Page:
Some economists have nevertheless championed the proposed legislation, arguing that although it raises inflation marginally in the near term, it actually reduces inflation in the longer run. In other words, they argue that it isn’t a problem if the legislation raises our current inflation rate of 9% today, so long as the bill marginally reduces inflation in the late 2020s, when inflation is forecast to be around 2% anyway.
Another problem with the cost estimates presented by the Senate proposal is that some of the estimates from the Joint Committee on Taxation don’t use dynamic scoring. Put another way, these cost estimates do not account for the negative effects of legislation on GDP—these effects tend to result in less revenue than nondynamic estimates report.
For example, the proposal estimates that $313 billion in revenue will be raised from implementing the 15% corporate minimum tax. However, dynamic cost estimates of this proposal find that it would raise somewhere between $100 billion and $200 billion in new revenues over a decade. Taking these differences into account, this legislation might actually make budget deficits larger.
The idea that raising the corporate tax burden to fund new spending can reduce inflation is an old Keynesian theory that we thought had died in the 1970s. Up till then, Keynesian theory placed great emphasis on the deflationary effects of tax hikes on consumer spending. However, tax hikes, especially on corporations, depress investment and productivity and further suppress the struggling supply side of the economy. Economists have known this since the emergence of supply-side economics in the 1970s and ’80s.
Then there is the issue of who will feel the effect of this tax burden. The Tax Foundation estimates that the largest burden will fall on the U.S. manufacturing industry, which would have to shoulder over $73 billion in new taxes. An additional $32 billion tax hike would fall on the transportation and warehousing industry, which has struggled for the past two years to keep up with excess demand. With the supply side of the economy already struggling to keep up with excess demand, the last thing we need is to increase the tax burden on businesses.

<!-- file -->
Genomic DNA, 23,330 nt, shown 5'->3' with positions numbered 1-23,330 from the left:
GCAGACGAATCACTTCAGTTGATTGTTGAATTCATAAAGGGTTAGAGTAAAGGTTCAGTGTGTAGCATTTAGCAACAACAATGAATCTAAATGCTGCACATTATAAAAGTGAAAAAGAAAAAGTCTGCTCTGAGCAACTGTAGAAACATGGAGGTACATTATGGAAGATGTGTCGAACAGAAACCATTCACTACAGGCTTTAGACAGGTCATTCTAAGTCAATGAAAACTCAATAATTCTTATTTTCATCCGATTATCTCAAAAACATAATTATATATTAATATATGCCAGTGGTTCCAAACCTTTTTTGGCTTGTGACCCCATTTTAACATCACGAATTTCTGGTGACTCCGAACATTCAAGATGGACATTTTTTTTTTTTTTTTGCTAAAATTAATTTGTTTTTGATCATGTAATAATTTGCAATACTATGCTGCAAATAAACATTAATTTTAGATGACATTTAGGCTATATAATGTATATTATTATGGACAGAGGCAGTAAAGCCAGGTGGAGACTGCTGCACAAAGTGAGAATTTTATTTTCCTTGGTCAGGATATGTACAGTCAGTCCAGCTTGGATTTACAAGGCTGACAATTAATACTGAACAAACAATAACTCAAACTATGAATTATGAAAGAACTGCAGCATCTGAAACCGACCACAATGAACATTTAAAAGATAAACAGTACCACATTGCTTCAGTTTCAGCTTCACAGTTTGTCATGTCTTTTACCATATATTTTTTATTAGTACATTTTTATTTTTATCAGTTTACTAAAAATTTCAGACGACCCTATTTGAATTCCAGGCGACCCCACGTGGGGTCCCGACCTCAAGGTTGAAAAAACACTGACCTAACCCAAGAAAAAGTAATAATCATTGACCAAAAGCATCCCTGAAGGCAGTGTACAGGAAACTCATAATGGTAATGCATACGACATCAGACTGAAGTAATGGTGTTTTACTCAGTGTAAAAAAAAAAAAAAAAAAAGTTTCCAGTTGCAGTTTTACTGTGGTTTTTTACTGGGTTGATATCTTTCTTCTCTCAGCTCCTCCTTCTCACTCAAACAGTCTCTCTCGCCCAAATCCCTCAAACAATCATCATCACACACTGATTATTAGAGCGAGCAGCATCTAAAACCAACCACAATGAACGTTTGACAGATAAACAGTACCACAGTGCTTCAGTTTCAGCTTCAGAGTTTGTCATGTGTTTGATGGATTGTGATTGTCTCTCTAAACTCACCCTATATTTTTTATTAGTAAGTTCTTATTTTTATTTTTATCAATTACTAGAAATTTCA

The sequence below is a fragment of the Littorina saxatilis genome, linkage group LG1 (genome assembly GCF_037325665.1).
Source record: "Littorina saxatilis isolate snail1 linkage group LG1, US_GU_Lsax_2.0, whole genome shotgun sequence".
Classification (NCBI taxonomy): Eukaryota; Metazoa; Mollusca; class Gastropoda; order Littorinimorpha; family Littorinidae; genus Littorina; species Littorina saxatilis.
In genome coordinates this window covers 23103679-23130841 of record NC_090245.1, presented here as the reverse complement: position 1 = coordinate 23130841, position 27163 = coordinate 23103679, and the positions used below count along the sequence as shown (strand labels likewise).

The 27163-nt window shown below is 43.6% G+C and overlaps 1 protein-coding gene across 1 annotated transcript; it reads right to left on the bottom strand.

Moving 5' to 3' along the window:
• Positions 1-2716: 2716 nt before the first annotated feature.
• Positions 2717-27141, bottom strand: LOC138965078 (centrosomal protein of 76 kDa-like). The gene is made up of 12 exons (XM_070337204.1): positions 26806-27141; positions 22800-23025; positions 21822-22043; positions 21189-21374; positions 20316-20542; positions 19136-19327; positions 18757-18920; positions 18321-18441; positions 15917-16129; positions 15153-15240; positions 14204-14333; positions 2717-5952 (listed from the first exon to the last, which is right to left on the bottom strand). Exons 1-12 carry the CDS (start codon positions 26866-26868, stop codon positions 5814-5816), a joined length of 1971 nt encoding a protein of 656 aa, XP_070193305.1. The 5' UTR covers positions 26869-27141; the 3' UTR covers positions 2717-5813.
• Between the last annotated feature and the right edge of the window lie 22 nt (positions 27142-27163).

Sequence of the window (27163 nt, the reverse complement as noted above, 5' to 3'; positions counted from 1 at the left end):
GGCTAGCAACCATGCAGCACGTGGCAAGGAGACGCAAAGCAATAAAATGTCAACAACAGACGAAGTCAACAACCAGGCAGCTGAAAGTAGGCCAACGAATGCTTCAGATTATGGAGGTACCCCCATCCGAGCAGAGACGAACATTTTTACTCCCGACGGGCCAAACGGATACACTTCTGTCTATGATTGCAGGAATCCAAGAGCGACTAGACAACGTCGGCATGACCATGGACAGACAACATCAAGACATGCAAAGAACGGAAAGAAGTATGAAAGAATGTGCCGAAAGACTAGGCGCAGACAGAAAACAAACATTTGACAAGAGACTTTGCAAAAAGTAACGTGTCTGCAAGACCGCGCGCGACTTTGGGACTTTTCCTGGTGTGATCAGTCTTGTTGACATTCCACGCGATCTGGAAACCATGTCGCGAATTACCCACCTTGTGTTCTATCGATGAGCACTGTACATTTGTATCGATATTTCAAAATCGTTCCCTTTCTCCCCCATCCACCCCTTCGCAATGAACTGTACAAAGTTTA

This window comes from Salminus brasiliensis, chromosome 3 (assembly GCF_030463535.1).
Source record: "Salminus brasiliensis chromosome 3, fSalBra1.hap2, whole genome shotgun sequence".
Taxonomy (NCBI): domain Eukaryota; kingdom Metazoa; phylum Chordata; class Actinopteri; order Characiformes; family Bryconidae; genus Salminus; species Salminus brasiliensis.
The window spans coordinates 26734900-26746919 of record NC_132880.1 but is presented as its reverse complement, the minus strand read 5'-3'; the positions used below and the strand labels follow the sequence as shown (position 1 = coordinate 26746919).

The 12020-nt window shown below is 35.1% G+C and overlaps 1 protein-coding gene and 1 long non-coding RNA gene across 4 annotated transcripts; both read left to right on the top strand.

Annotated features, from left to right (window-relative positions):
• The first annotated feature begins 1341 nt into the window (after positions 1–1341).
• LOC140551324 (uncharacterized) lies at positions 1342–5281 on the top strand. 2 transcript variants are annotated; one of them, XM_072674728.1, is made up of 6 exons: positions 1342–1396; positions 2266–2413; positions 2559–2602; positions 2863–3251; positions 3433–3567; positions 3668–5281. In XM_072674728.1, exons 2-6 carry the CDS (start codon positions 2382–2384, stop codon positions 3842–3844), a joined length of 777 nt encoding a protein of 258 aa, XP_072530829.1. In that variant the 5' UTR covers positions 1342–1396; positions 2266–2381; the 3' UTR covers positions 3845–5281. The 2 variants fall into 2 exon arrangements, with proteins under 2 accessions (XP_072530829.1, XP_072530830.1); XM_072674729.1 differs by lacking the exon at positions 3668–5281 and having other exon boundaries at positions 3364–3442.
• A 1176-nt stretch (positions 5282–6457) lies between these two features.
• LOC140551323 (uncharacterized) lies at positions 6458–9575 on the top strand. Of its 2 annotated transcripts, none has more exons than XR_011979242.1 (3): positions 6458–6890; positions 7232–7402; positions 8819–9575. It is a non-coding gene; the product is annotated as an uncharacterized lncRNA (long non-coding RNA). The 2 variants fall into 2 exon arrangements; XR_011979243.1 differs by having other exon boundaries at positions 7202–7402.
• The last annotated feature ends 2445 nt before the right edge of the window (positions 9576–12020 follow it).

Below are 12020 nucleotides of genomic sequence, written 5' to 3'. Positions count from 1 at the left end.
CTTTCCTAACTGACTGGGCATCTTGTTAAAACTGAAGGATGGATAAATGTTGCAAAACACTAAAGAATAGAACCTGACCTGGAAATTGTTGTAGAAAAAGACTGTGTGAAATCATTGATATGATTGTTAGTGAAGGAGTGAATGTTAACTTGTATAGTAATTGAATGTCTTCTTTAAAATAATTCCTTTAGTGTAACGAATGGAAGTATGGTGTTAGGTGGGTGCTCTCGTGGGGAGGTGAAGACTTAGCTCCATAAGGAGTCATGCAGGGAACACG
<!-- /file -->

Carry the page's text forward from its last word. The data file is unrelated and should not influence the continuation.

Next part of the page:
The bill also includes billions of dollars in corporate welfare, much of which is included under the guise of climate change provisions. For example, the $7,500 tax credit for electric vehicle (EV) purchases will be passed on to EV companies such as Tesla in the form of increased vehicle sales. Meanwhile, legislators twisted Sen. Manchin’s arm by promising to fast-track the construction of natural gas pipelines in his home state of West Virginia—this after the administration spent two years opposing the construction of new oil and gas pipelines.
Proposed prescription drug price reforms in the Inflation Reduction Act give the government the power to set drug prices irrespective of market forces and apply a punitive tax to drug manufacturers if they balk. In a world that already suffers from the healthcare market being fatally distorted by government interventions, this proposal adds yet another distortion. What these drug price reforms would achieve is enabling Congress to credit itself with saving money. In sum, it’s bad policy that will only result in reduced access to drugs for those who need them most.
If policymakers are serious about deficit reduction, then they should be proposing reductions in spending, which this legislation doesn’t do. Instead, the Inflation Reduction Act imposes tax increases, market-distorting federal subsidies and price controls on an ailing American economy—all while failing to reduce surging inflation or curb our multitrillion-dollar budget deficits. Don’t fall for the headline; the Inflation Reduction Act won’t live up to its name.